5 More Dangling Modifiers
Judging from the relative ease with which I accumulate real-world examples of dangling modifiers — introductory phrases that provide additional information but do not integrate grammatically with the sentence’s subject — I conclude that this error is among the most common of grammatical sentence-construction flubs. Here are five more examples from my overstuffed vault.
1. “A culmination of eighteen years of work, Jones admits he realized he was ‘basically making the same movie over and over again.’”
The writer has hidden the key component of this sentence — a reference to a film Jones directed after the revelation that his previous work had been repetitive. Any effective revision of this sentence must explicitly refer to the latest project, but the sentence should also begin by identifying the filmmaker and then parenthetically referring to the newest film: “Jones, whose film is a culmination of eighteen years of work, admits he realized he was ‘basically making the same movie over and over again.’”
2. “Delivered in Smith’s soft-spoken, nurturing manner, students can paint along with the master.”
As in the previous example, this sentence only implies the context — this is a description of an audio recording of an artist teaching people how to paint. For the sentence to make sense, the educational materials must be explicitly mentioned: “Using these lessons, delivered in Smith’s soft-spoken, nurturing manner, students can paint along with the master.”
3. “Tall, still lean, and still performing at eighty-three, Taylor’s legacy has not diminished with time.”
Taylor, rather than his legacy, is described in the introductory phrase, so the two ideas must be separated, and Taylor must be associated with the descriptions, while the reference to the legacy can be appended at the end: “Tall and still lean, Taylor is still performing at eighty-three, and his legacy has not diminished with time.”
4. “For Lukas’s mom, playing in the school band has given her son a chance to stretch himself and see what he is capable of accomplishing.”
This sentence reads as if Lukas’s mother is playing in the school band and implies that her participation has had the stated effects on her son. But he, not his mother, is in the school band, and her role in the sentence is merely to provide the information. This sentence can easily convey the writer’s intent with a straightforward attribution: “Lukas’s mom says her son’s participation in the school band has given him a chance to stretch himself and see what he is capable of accomplishing.”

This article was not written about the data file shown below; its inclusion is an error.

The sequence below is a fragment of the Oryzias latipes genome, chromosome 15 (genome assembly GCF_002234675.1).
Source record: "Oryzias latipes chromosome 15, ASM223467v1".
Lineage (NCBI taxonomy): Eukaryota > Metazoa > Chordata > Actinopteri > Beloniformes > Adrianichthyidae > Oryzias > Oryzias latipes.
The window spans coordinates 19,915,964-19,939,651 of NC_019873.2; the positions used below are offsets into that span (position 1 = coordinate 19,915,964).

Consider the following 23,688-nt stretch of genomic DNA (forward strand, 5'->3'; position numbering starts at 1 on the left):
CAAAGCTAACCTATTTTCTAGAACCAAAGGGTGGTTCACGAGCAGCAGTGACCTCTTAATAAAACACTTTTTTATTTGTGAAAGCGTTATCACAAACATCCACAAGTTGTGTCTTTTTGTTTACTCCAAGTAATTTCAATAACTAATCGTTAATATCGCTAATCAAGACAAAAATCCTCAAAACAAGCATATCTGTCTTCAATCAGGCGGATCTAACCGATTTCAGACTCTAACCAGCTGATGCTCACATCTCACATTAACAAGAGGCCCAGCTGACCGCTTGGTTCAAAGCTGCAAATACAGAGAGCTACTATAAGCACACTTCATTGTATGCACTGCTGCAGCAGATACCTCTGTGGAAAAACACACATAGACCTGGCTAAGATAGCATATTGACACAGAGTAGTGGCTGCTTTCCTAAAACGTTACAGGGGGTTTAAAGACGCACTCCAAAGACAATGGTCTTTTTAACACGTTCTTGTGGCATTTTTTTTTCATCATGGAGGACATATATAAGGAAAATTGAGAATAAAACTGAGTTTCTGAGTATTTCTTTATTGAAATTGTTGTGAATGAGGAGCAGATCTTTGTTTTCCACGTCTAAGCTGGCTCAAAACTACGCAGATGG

5. “A brutal dictator, his regime was unchallenged until the uprising that began in February.”
According to this sentence, someone’s regime was a brutal dictator. The revision should simply identify the regime as “belonging” to the tyrant: “The brutal dictator’s regime was unchallenged until the uprising that began in February.”
Improve your English: « Subscribe to our posts and exercises »
Subscribe to Receive our Articles and Exercises via Email
- You will improve your English in only 5 minutes per day, guaranteed!
- Subscribers get access to our exercise archives, writing courses, writing jobs and much more!
- You'll also get three bonus ebooks completely free!
7 Responses to “5 More Dangling Modifiers”
In example #1, I find the revised wording very confusing. Using the singular words ‘film’ and ‘is’ gives me the impression that Jones worked on one film over and over again for 18 years. Is that the intent of the sentence… that it is one film and Jones might have a form of senility since it took him 18 years to realize his problem?
Your revision does not explicitly attribute the partial quotation to Jones. That’s why “admits he,” or a similar attribution, is necessary.
Well, stretch me out on an irony board and flatten my wrinkles. In writing a post about dangling modifiers, I opened with a dangling participle, since corrected: “Judging from the relative ease with which I accumulate real-world examples of dangling modifiers . . . this error is among the most common of grammatical sentence-construction flubs” (which implies that “this error,” rather than the writer, is doing the judging) has been revised to read, “I conclude that this error . . . .”
A better replacement of the sentence “Jones, whose film is a culmination of eighteen years of work, admits he realized he was ‘basically making the same movie over and over again.’” can be as follows.
“Jones, whose film is a culmination of eighteen years of work, realized that he was ‘basically making the same movie over and over again.’”
This is probably an issue that we’ve all learned to live with for too long. Text books and instructors have taught us how to write and correct these problems, often without recognition of the true problem. Long, wordy, run-on type sentences make paragraphs harder to read, correct, and interpret.
Dale A. Wood
Ed Good’s posting seems to have disappeared while I was writing mine. I did not have anything to do with this.
Dale A. Wood
I agree with Ed Good in his posting.
I also had in mind already to write that the writers of the above examples were doing one or both of the following:
A. Not thinking very clearly before and during their writing.
B. Expecting their readers to fill in the gaps and twists in their writing.
Sometimes that is not possible, and it is never desirable.
Since the topic of the article is “5 More Dangling Modifiers”, I can say that those are in the category of “Dangling for a Mangling”. In other words, those sentences are set up for dangled meanings.